Group asking Ottawa Market residents to support supervised injection site

A group advocating a supervised injection site in the ByWard Market is canvassing the neighbourhood Sunday seeking support from residents.

“This is clearly a health crisis. We’re offering an alternative,” said Campaign for Safer Consumption Sites co-ordinator Chris Dalton.

Ottawans using drugs have high rates of overdose, infection, and rising rates of communicable diseases such as HIV and Hepatitis C, he said.

“This is a growing problem and if we don’t stop it soon, then there’s going to be more HIV,” Dalton said.

“If we can prevent any deaths at all, I mean, now is the time, in our opinion.”

Vancouver’s Insite facility has reduced rates of overdose, transmission of HIV/Hepatitis C, and crime, the group said.

The clinic operates under an exemption from federal drug laws, something Ottawa will need to open a supervised site.

Although Mayor Jim Watson and police chief Charles Bordeleau have opposed the idea, CSCS members are nonetheless petitioning for a safer inhalation and injection site for drug users, specifically downtown.

“That’s where the three biggest shelters in the city are, so this is clearly a homelessness problem as well,” Dalton said.

The group doesn’t have a specific location in mind.

“Anywhere would be great, really,” said Dalton, and keeping close to the shelters would be beneficial so that addicts would be more likely to use it.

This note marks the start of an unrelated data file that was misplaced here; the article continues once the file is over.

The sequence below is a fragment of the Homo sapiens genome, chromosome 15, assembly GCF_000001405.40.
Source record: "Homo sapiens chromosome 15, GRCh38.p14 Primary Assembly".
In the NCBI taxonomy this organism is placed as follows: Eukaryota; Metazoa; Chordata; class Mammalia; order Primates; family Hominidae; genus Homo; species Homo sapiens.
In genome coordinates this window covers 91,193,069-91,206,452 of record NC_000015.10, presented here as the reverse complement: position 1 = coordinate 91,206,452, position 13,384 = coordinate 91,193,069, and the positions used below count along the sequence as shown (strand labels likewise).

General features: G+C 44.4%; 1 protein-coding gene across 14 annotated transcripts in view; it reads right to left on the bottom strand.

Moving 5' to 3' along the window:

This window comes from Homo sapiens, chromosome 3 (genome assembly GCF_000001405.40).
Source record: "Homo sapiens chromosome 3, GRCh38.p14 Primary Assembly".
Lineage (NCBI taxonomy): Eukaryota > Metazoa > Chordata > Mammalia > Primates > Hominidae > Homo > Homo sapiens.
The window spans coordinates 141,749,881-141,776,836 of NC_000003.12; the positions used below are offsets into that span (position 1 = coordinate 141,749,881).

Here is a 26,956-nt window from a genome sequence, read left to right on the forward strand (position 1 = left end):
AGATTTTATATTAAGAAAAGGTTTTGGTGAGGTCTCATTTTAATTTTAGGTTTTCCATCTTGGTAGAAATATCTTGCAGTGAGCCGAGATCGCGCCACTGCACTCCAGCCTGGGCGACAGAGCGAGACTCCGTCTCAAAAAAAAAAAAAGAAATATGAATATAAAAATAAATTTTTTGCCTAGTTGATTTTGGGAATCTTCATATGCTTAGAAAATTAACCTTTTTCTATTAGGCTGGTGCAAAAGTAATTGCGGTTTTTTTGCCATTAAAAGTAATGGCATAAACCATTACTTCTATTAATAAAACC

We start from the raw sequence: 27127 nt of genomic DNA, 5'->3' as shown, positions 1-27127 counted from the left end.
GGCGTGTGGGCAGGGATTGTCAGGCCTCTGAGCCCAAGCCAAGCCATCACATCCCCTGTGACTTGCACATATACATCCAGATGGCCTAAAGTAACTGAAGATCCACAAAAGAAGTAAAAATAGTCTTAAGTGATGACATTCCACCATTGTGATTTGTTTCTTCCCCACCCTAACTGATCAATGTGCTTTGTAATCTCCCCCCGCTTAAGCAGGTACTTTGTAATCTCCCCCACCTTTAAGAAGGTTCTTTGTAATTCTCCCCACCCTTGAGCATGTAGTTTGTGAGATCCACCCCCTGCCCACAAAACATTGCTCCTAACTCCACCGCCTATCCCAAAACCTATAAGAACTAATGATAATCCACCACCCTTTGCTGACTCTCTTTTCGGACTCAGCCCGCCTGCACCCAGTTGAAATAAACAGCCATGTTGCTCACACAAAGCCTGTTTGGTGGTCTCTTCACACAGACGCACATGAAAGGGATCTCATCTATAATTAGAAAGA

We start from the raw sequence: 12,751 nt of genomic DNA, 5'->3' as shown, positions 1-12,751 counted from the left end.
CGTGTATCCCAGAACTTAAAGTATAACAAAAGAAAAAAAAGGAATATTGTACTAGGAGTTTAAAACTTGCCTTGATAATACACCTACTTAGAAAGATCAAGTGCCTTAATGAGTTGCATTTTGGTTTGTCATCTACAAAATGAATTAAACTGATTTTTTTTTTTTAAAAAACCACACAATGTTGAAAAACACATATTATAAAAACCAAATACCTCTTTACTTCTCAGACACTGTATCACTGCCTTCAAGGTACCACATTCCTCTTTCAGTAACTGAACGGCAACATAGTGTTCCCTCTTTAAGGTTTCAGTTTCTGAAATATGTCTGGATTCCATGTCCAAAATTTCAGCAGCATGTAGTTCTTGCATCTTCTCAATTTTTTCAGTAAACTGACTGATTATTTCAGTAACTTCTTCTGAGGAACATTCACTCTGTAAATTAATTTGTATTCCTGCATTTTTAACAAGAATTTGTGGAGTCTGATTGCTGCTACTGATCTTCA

He would like to see a facility “tomorrow.”

After explaining what the facility would entail, more than 90% of people polled on Saturday pledged to publicly support the initiative in their neighbourhood, Dalton said, but he couldn’t specify how many residents were asked.

“It went very well,” Dalton said.

On Sunday, they were hoping to find additional residents willing to back them.

“We didn’t hit all the residents in the Byward Market, nor have we hit all the businesses,” said Dalton.

He’s expecting an “easy sell,” as merchants — with astronomical plumbing bills — have complained in recent years about users disposing of drug paraphernalia in their toilets.

“This is going to keep people out of the bathroom,” he said.

The group is planning to campaign all summer.

The city’s annual needle hunting season, which began in 1998, is also underway.

Staffers search areas in the Market/Lowertown, Vanier, Hintonburg, Centretown, and Carlington from April 1st to November 30th each year.

Call 311 to report a needle or pipe.

Twitter: @ottawasunkroche

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